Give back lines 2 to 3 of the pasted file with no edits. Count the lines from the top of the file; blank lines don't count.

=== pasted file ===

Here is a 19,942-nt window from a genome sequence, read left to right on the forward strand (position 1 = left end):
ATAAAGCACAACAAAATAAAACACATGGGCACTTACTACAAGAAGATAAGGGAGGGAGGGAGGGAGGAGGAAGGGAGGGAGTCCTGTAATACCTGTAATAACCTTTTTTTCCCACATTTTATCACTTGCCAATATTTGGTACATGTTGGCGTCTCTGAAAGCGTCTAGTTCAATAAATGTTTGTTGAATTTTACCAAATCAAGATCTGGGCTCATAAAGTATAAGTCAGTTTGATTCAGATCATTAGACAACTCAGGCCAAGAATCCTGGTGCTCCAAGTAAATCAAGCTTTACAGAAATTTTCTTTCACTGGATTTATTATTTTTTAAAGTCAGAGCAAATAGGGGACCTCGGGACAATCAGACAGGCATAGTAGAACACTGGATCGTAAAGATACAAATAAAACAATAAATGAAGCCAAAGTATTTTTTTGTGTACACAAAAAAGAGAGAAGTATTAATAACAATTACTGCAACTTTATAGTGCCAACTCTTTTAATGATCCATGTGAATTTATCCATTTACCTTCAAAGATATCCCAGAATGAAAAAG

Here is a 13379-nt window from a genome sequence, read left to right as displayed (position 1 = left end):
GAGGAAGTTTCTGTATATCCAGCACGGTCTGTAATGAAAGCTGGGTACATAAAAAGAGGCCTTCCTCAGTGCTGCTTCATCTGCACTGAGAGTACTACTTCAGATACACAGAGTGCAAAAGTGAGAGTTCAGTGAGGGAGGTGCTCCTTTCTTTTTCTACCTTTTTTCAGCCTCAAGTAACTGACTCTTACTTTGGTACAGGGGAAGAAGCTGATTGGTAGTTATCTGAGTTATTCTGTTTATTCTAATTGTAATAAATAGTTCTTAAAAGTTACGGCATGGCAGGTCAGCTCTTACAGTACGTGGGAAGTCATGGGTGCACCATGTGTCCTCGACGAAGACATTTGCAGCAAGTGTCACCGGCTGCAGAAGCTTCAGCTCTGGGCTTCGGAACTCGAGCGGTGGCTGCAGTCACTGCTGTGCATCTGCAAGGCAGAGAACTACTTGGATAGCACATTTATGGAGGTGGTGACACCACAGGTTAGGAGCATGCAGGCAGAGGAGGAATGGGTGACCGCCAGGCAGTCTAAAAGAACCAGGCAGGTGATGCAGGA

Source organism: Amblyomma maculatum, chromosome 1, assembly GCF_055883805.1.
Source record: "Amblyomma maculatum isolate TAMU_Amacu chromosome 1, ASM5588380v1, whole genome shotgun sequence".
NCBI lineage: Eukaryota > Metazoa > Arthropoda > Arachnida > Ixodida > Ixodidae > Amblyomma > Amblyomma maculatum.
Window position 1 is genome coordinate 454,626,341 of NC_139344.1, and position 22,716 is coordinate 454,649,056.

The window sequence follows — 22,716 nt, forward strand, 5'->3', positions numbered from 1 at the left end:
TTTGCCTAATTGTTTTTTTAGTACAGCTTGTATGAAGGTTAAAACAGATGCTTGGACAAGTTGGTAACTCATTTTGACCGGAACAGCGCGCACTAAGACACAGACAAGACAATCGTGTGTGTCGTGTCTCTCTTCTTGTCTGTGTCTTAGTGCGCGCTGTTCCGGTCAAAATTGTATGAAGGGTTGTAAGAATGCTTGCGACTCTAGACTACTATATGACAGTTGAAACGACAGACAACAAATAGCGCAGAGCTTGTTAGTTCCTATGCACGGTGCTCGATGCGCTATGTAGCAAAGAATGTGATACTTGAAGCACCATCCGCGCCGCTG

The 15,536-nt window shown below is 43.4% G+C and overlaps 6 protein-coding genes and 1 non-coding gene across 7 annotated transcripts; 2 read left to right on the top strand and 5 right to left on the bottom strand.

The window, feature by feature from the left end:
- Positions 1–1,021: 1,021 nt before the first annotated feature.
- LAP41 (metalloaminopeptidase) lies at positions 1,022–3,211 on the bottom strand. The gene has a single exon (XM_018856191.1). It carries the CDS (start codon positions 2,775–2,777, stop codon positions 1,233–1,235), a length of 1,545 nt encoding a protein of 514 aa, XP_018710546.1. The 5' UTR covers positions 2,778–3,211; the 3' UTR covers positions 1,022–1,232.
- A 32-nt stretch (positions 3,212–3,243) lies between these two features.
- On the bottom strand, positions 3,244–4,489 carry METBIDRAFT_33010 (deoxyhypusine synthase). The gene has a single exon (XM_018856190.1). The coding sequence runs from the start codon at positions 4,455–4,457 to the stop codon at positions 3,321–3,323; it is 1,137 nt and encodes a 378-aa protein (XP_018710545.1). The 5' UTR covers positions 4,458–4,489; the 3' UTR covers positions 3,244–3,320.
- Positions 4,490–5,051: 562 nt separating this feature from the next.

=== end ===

ATAAAGCACAACAAAATAAAACACATGGGCACTTACTACAAGAAGATAAGGGAGGGAGGGAGGGAGGAGGAAGGGAGGGAGTCCTGTAATACCTGTAATAACCTTTTTTTCCCACATTTTATCACTTGCCAATATTTGGTACATGTTGGCGTCTCTGAAAGCGTCTAGTTCAATAAATGTTTGTTGAATTTTACCAAATCAAGATCTGGGCTCATAAAGTATAAGTCAGTTTGATTCAGATCATTAGACAACTCAGGCCAAGAATCCTGGTGCTCCAAGTAAATCAAGCTTTACAGAAATTTTCTTTCACTGGATTTATTATTTTTTAAAGTCAGAGCAAATAGGGGACCTCGGGACAATCAGACAGGCATAGTAGAACACTGGATCGTAAAGATACAAATAAAACAATAAATGAAGCCAAAGTATTTTTTTGTGTACACAAAAAAGAGAGAAGTATTAATAACAATTACTGCAACTTTATAGTGCCAACTCTTTTAATGATCCATGTGAATTTATCCATTTACCTTCAAAGATATCCCAGAATGAAAAAG

Here is a 13379-nt window from a genome sequence, read left to right as displayed (position 1 = left end):